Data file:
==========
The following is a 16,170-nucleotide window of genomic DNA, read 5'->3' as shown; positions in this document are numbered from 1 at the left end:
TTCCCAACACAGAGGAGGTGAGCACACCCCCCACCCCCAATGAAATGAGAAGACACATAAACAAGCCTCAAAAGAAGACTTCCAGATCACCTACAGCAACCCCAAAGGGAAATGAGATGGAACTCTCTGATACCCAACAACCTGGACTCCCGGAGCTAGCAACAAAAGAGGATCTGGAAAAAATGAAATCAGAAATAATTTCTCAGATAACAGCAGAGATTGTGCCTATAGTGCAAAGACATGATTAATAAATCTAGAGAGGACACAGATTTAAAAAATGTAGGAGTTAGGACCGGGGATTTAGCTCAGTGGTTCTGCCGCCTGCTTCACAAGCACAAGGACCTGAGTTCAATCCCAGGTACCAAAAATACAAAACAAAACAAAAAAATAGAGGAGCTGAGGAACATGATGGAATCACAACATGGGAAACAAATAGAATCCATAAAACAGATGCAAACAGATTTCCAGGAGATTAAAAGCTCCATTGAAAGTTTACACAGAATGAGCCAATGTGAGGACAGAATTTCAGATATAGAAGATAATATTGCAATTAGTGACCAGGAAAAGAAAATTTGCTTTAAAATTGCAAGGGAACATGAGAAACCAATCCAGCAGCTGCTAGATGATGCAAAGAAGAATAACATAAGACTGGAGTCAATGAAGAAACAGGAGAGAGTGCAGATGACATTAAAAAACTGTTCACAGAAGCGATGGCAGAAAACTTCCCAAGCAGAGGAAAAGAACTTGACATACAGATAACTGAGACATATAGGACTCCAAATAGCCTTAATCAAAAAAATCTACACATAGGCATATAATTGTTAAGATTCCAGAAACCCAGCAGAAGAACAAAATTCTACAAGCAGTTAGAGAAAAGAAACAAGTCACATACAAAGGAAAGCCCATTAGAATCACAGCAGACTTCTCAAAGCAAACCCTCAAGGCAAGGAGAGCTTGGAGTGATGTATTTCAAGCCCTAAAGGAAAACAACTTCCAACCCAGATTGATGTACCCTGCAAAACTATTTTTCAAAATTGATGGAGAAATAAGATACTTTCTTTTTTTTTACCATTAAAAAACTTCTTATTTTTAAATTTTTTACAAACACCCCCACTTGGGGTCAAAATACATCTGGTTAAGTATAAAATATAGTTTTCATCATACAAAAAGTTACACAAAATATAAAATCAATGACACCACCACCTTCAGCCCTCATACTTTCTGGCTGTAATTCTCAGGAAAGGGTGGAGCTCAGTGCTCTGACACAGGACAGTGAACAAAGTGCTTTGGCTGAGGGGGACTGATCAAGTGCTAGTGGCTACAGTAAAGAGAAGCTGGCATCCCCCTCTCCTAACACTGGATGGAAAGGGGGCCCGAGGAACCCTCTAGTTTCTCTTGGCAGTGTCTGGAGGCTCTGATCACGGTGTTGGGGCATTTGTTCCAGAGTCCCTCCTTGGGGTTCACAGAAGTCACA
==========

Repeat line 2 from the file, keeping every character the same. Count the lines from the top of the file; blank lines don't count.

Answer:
TTCCCAACACAGAGGAGGTGAGCACACCCCCCACCCCCAATGAAATGAGAAGACACATAAACAAGCCTCAAAAGAAGACTTCCAGATCACCTACAGCAACCCCAAAGGGAAATGAGATGGAACTCTCTGATACCCAACAACCTGGACTCCCGGAGCTAGCAACAAAAGAGGATCTGGAAAAAATGAAATCAGAAATAATTTCTCAGATAACAGCAGAGATTGTGCCTATAGTGCAAAGACATGATTAATAAATCTAGAGAGGACACAGATTTAAAAAATGTAGGAGTTAGGACCGGGGATTTAGCTCAGTGGTTCTGCCGCCTGCTTCACAAGCACAAGGACCTGAGTTCAATCCCAGGTACCAAAAATACAAAACAAAACAAAAAAATAGAGGAGCTGAGGAACATGATGGAATCACAACATGGGAAACAAATAGAATCCATAAAACAGATGCAAACAGATTTCCAGGAGATTAAAAGCTCCATTGAAAGTTTACACAGAATGAGCCAATGTGAGGACAGAATTTCAGATATAGAAGATAATATTGCAATTAGTGACCAGGAAAAGAAAATTTGCTTTAAAATTGCAAGGGAACATGAGAAACCAATCCAGCAGCTGCTAGATGATGCAAAGAAGAATAACATAAGACTGGAGTCAATGAAGAAACAGGAGAGAGTGCAGATGACATTAAAAAACTGTTCACAGAAGCGATGGCAGAAAACTTCCCAAGCAGAGGAAAAGAACTTGACATACAGATAACTGAGACATATAGGACTCCAAATAGCCTTAATCAAAAAAATCTACACATAGGCATATAATTGTTAAGATTCCAGAAACCCAGCAGAAGAACAAAATTCTACAAGCAGTTAGAGAAAAGAAACAAGTCACATACAAAGGAAAGCCCATTAGAATCACAGCAGACTTCTCAAAGCAAACCCTCAAGGCAAGGAGAGCTTGGAGTGATGTATTTCAAGCCCTAAAGGAAAACAACTTCCAACCCAGATTGATGTACCCTGCAAAACTATTTTTCAAAATTGATGGAGAAATAAGATACTTTCTTTTTTTTTACCATTAAAAAACTTCTTATTTTTAAATTTTTTACAAACACCCCCACTTGGGGTCAAAATACATCTGGTTAAGTATAAAATATAGTTTTCATCATACAAAAAGTTACACAAAATATAAAATCAATGACACCACCACCTTCAGCCCTCATACTTTCTGGCTGTAATTCTCAGGAAAGGGTGGAGCTCAGTGCTCTGACACAGGACAGTGAACAAAGTGCTTTGGCTGAGGGGGACTGATCAAGTGCTAGTGGCTACAGTAAAGAGAAGCTGGCATCCCCCTCTCCTAACACTGGATGGAAAGGGGGCCCGAGGAACCCTCTAGTTTCTCTTGGCAGTGTCTGGAGGCTCTGATCACGGTGTTGGGGCATTTGTTCCAGAGTCCCTCCTTGGGGTTCACAGAAGTCACA